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St. Paul P.O.: 1902

Circa 1902. "Post office at St. Paul, Minnesota." 8x10 inch dry plate glass negative by William Henry Jackson, Detroit Publishing Company. View full size.

Circa 1902. "Post office at St. Paul, Minnesota." 8x10 inch dry plate glass negative by William Henry Jackson, Detroit Publishing Company. View full size.


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That building looks nearly identical to the Old Post Office in Washington DC. I wonder how many other siblings of these buildings can be found around the country.

Post Office / Courthouse

To be fair, St. Paul in 1902 had over 162,000 people. This building also housed the Federal Court House for the upper Midwest.

You could look it up

This served as not only the post office, but also the federal courthouse and customs house for the entire state of Minnesota.

Why the Post Office is broke

100 years of castle building and oh yes, that pesky Internet hasn't helped either.

Return to Sender

Postal officials seem always eager to abandon even the best of their old facilities. I recall a postmaster near me about 15 years ago who was gleeful at the prospect of replacing his wonderful oak paneling and furniture with modern steel office fixtures and cubicles. Federal money probably had something to do with it. Go figure.


The size and design of the building does seem excessive for Post Office usage. However, we as a nation appear to have gone to the other extreme when designing some of our modern structures. Purely utilitarian and flat roofed, built out of cinder block and corregated aluminum siding. Maybe a nice compromise between excessive and boring is the way to go! Surprised this beauty still exists!

Not just a post office

This building held a lot more than just the Post Office. I toured it a few years back, and they had a display showing all of the functions it filled. It was the Federal Courthouse for a fairly large region, the custom house, plus filled a lot of other functions. I seem to remember that there were offices listed for all sorts of things-agriculture, Indian affairs, etc, etc. Plus, of course, the post office, which was a much bigger concern in those days.

Post Offices

By the wonderfully named Willoughby J. Edbrooke. Post offices were major buildings and critical in the days before email (and telephone). The sorting offices in New York were enormous (at 35th Street) and even a small town wanted something to stand out and show visitors their importance.


This building was also the Ramsey County Courthouse, so no, it was not just a big mail box.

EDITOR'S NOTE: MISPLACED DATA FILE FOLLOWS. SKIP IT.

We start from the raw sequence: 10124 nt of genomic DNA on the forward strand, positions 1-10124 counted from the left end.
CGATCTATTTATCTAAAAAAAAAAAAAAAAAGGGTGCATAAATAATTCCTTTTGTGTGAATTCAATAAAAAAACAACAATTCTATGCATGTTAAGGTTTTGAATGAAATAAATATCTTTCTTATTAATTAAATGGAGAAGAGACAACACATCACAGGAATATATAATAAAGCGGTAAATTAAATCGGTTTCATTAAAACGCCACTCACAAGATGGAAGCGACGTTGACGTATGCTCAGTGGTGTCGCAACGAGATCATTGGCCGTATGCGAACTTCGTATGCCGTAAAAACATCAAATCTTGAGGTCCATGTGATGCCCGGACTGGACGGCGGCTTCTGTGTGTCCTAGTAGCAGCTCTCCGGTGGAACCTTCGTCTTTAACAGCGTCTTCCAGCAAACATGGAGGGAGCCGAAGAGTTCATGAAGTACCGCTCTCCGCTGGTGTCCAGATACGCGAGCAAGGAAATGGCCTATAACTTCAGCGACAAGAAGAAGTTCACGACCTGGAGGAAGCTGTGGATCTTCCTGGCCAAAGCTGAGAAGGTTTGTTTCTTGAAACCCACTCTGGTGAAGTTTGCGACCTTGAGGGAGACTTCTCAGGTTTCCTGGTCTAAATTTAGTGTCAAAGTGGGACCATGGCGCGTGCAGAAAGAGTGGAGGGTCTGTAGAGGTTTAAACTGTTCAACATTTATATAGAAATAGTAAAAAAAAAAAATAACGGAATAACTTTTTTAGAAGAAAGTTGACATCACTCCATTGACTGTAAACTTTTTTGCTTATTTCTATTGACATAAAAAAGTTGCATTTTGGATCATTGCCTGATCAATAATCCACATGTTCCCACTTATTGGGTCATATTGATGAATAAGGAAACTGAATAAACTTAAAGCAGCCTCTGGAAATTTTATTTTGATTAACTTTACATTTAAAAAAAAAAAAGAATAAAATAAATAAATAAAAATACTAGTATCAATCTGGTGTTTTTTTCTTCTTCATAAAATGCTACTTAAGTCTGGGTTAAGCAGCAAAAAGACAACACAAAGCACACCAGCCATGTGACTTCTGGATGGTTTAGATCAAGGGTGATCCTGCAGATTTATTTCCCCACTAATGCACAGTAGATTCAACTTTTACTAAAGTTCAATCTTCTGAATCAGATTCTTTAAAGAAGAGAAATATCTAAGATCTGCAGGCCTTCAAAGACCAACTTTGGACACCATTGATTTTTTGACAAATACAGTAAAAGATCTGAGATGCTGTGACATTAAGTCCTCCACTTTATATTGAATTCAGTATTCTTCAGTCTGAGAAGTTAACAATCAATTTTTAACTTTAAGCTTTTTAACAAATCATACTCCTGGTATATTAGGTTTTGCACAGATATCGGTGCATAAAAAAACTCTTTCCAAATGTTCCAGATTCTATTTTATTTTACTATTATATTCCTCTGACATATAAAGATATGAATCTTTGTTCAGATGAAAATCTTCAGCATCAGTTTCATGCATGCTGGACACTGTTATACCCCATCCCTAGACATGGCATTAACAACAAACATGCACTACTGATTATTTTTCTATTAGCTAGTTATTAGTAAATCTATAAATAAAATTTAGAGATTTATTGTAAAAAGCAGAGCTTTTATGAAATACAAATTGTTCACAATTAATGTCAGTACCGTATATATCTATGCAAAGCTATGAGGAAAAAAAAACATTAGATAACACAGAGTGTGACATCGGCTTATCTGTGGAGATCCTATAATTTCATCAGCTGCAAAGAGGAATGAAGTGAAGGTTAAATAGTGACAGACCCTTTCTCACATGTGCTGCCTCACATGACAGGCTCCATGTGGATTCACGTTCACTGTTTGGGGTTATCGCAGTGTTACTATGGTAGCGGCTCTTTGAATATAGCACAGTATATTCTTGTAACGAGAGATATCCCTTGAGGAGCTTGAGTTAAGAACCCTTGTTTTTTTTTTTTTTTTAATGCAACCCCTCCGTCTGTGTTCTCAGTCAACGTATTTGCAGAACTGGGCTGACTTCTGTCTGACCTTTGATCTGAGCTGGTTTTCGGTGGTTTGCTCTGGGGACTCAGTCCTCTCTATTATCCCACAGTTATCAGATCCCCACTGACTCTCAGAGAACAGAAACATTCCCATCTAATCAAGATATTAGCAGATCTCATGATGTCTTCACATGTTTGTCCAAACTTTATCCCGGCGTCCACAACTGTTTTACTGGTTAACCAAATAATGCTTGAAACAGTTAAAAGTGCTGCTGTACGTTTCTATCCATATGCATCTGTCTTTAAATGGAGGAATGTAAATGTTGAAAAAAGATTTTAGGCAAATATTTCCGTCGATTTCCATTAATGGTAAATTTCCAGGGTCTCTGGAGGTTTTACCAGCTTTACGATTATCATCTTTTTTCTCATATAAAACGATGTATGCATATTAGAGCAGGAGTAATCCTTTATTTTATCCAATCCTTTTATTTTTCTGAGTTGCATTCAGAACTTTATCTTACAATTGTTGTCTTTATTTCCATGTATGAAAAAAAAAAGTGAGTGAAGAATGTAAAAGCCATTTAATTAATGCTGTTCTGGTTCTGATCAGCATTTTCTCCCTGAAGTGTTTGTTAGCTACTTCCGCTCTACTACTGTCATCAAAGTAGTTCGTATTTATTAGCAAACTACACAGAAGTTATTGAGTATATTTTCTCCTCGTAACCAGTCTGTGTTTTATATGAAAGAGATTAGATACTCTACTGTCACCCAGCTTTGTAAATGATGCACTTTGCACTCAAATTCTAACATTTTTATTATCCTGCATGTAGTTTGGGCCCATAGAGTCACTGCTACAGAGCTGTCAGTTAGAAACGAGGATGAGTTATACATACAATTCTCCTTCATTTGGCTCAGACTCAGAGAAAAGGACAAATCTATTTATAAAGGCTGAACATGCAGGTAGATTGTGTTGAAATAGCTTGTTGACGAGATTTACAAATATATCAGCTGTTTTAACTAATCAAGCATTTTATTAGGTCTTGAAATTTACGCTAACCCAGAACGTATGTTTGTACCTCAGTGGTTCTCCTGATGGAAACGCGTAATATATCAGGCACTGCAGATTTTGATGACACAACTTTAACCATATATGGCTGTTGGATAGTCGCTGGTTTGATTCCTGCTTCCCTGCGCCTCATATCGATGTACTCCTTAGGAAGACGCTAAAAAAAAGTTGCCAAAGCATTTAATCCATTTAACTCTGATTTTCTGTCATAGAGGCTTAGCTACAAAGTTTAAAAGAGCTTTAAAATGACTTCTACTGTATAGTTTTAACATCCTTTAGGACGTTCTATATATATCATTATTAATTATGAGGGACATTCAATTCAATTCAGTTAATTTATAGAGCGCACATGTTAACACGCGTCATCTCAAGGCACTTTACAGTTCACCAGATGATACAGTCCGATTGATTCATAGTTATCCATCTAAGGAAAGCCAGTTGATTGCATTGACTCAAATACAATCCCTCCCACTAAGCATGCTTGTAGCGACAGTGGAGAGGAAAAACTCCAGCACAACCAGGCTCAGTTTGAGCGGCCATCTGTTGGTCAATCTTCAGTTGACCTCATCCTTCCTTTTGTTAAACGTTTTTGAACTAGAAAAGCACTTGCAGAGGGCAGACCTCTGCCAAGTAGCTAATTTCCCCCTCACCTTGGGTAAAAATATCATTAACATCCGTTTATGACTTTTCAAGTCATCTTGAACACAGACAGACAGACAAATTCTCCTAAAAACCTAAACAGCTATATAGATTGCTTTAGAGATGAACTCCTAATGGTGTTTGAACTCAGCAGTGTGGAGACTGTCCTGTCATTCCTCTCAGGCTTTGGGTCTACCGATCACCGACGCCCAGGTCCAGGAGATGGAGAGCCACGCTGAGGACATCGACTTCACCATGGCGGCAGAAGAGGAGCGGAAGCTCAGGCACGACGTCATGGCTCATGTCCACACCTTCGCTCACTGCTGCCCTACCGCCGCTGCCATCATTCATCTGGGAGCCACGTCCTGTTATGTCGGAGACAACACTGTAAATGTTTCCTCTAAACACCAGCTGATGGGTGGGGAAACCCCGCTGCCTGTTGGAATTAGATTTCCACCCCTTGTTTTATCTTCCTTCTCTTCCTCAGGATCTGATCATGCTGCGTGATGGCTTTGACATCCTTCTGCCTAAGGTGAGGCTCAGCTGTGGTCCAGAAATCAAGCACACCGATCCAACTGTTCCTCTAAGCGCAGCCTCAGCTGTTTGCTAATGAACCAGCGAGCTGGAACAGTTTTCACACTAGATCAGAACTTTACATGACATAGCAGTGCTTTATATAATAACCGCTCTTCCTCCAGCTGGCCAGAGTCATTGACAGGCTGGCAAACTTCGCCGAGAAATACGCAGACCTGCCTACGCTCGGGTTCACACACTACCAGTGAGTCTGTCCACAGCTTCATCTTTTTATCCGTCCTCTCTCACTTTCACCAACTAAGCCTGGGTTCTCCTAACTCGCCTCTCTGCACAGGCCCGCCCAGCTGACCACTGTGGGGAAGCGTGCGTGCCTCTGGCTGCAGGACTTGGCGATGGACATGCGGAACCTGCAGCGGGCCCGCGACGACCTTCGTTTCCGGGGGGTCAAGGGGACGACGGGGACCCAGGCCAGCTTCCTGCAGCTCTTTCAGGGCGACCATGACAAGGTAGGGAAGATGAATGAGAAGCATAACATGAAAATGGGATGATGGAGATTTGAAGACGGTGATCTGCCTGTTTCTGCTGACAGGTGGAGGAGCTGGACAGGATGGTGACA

Deja Vu

There were probably many Romanesque Revival post offices built around the country at the turn of the 19th century - Omaha's old post office was remarkably similar and was also threatened with demolition. The threats were real, and the building was razed in 1966. "Structural concerns" were among the various reasons given the public to justify the action.

As a kid, I spoke to an adult who witnessed the demolition process, and I was happy to hear that the building put up a good fight, defiantly resisting the "headache ball." Demolition reportedly took much longer than anticipated.


Below is the same view from September of 2008.

A Grand Tradition

If It Looks Like the Old Post Office in Washington, that's because both of these Richardsonian Romanesque buildings were designed by the same architect, Willoughby J. Edbrooke, who was then Supervising Architect of the Treasury Department. The St. Paul building was begun in 1894 and finished in 1902; the building was completed after Edbrooke's death by Cass Gilbert, designer of the Woolworth Building and many others. As for why the building had to be so big, that was because this building, like many Federal Government buildings of the time, combined the functions of a Post Office and a Federal Courthouse.

Upper Room

There would be other Federal Agencies on the upper floors. See this Post Office for an example. Don't know about back then, but in my time I've personally seen non-Federal tenants in a Federal Building.

Not everything is about need.

Once upon a time public buildings were not just about the need to perform certain tasks. They were also grand statements of civic pride and attempts to make something beautiful for the community regardless of how mundane the function.

Our current obsession with extreme functionalism has created some of the ugliest buildings in the history of the world.

Re: Did St. Paul really need this monster?

Many post offices served as Federal Court Houses (and still do). The upper floors of this building were used as a Federal Court house.

Did St. Paul really need this monster?

St. Paul in 1902 needed this ginormous structure for sorting letters and packages? What were the upper floors used for I wonder?

Look Ma, no hands

This fabulous building was finished in 1902, but still there was no clock at the clock tower. Currently named Landmark Center, thriving, reborn and renovated, but it was closed in 1970 when there were plans to demolish it. Happily, a group of determined citizens saved the building from the wrecking ball. Reopened in 1978, now is the art and culture center for St. Paul.

Still with us

Now known as Landmark Center.

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